2018 BSA Media Fellows Announced

20 May 2018

UCL Engineering is pleased to announce our three British Science Association Media Fellows for 2018

The BSA Media Fellowships provide a unique opportunity for practising scientists, clinicians and engineers to spend two to six weeks working at the heart of a media outlet such as the Guardian, BBC Breakfast or Buzzfeed.

Our three media fellows for 2018 are Professor Clare Elwell and Dr Gemma Bale from the Dept. of Medical Physics and Professor Licia Capra from UCL Computer Science.


Prof. Clare Elwell

My research focus is on using innovative physics and engineering to develop novel optical systems for monitoring and imaging the human body. I lead a number of multidisciplinary teams applying near infrared spectroscopy (NIRS) methods in the clinical and life sciences. Projects include clinical monitoring of acute brain injury in adults, neonates and children, characterisation of infant brain development to provide early markers of autism, and development of tools to investigate migraine, malaria, depression and exercise. Instrumentation development includes the use of novel source and detector technology to produce a wearable multiwavelength NIRS topography system to enable spatially resolved measures of oxygenation, haemodynamics and metabolism. I also have an interest in the use of mathematical models of cerebral physiology to aid interpretation of NIRS and other multimodal datasets.

In 2012 I led a Bill and Melinda Gates Foundation funded project to establish the feasibility of fNIRS to study brain development in infants in rural Gambia, resulting in the first functional brain imaging of infants in Africa (, @globalfnirs). I am currently leading the BRain Imaging for Global HealTh (BRIGHT, @bright_project) project to develop brain function for age curves over the first two years of life in Gambian and UK infants. I am also a past President of the International Society on Oxygen Transport to Tissue and the incoming President of the Society for Functional Near Infrared Spectroscopy.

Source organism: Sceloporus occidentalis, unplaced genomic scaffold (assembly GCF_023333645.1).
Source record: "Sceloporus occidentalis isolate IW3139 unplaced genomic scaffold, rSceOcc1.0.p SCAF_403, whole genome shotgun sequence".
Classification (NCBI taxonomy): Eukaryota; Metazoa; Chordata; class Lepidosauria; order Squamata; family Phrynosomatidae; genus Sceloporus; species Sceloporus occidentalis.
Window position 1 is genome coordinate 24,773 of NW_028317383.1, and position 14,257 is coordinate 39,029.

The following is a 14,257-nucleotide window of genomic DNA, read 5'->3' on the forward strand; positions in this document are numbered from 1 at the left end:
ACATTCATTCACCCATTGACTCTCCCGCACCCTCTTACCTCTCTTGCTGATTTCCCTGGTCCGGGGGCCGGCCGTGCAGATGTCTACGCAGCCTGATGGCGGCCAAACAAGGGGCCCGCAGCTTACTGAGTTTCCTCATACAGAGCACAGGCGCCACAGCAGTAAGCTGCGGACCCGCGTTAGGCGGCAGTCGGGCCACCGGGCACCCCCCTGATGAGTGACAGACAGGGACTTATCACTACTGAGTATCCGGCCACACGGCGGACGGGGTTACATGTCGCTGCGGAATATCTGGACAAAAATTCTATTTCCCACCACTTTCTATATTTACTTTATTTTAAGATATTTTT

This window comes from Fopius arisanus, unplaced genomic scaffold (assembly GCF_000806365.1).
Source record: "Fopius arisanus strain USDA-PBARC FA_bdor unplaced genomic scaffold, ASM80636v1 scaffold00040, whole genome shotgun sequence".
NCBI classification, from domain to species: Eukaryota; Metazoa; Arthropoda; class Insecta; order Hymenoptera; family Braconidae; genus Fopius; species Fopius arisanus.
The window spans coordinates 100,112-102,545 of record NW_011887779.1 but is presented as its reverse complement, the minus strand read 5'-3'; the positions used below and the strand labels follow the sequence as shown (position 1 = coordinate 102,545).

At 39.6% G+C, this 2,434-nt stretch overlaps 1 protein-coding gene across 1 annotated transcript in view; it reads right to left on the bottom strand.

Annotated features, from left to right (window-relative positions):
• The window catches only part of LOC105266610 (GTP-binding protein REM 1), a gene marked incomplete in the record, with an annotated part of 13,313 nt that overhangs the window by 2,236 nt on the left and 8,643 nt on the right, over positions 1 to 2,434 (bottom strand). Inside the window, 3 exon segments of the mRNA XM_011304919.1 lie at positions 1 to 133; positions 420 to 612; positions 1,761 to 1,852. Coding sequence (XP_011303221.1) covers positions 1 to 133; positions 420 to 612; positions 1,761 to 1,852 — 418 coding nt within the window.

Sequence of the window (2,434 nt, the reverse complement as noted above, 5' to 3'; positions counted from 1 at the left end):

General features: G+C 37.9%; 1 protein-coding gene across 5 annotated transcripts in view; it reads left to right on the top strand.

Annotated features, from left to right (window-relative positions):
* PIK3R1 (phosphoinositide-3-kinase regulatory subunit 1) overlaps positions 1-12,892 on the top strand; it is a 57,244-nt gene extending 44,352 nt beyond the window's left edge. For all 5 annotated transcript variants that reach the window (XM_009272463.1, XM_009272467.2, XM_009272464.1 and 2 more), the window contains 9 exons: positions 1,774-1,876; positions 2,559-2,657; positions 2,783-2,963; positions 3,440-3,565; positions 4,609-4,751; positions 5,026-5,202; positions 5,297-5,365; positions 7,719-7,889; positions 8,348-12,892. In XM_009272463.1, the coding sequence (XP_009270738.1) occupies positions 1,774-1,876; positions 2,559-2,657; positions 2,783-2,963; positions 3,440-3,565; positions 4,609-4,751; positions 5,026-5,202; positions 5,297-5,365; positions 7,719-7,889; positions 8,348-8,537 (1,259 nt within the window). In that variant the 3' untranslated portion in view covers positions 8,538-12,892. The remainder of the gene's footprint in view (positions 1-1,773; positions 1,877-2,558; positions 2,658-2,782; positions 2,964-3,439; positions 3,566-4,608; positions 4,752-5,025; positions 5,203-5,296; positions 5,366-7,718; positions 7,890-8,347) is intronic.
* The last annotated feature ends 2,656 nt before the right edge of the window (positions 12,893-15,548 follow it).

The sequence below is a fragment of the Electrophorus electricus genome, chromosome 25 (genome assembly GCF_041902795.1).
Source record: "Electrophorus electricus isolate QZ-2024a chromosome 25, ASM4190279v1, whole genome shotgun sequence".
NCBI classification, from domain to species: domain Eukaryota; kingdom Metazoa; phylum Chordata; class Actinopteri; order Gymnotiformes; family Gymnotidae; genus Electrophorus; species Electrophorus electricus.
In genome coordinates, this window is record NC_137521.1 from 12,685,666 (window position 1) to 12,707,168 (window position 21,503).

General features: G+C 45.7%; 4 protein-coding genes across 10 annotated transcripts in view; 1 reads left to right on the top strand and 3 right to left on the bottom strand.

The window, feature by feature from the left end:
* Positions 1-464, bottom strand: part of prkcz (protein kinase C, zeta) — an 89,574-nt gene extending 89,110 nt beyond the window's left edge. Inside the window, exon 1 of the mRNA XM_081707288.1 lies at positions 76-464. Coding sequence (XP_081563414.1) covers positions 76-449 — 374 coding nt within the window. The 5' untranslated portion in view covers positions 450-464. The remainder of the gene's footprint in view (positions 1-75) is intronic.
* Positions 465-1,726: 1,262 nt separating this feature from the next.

One of my projects, The BRIGHT Project is funded by the Bill and Melinda Gates Foundation and investigates the impact of malnutrition on brain development in infants in rural Gambia resulting in the first functional brain imaging of infants in Africa. This research is aimed at informing nutritional and other interventions targeted at protecting the ‘at risk’ brain and enabling children to reach their full developmental potential.

I am also the recipient of the 2016 WISE Research Award, recognising the research that I have carried out using novel optical imaging techniques to understand the human brain in health and disease.


Dr Gemma Bale
I am a Research Associate in the Biomedical Optics Research Laboratory at University College London. My work focuses developing new optical neuromonitoring devices for the measurement of cerebral oxygenation and metabolism to help diagnose and treat brain injury in newborn babies. I received the Dietrich Lubbers award from the International Society on Oxygen Transport to Tissue in 2016, and in 2015 I was awarded the UCL Provost’s Engineering Engager of the Year award for my work in communicating science to the public. Recently, I has launched a new public engagement platform called MetaboLight ( which recently won the UCL Provost’s Engineering Engager of the Year in the Team category




Prof. Licia Capra

I joined UCL in 2000 as a PhD student in the Software Systems Engineering group, and never left! I am now a Professor of Pervasive Computing. Initially, I was researching languages and tools to support the development of mobile systems. Over the years, my interests have shifted from the needs of software developers to the needs of end-users, and I am now mostly concerned with enabling interactions that are “fit for purpose”. I do so taking a data science approach: I analyse how people interact with systems looking at the data traces they leave behind; I then use computational techniques to extract knowledge about the functioning of such systems and the behaviours of users, and finally use this knowledge to inform future developments.”

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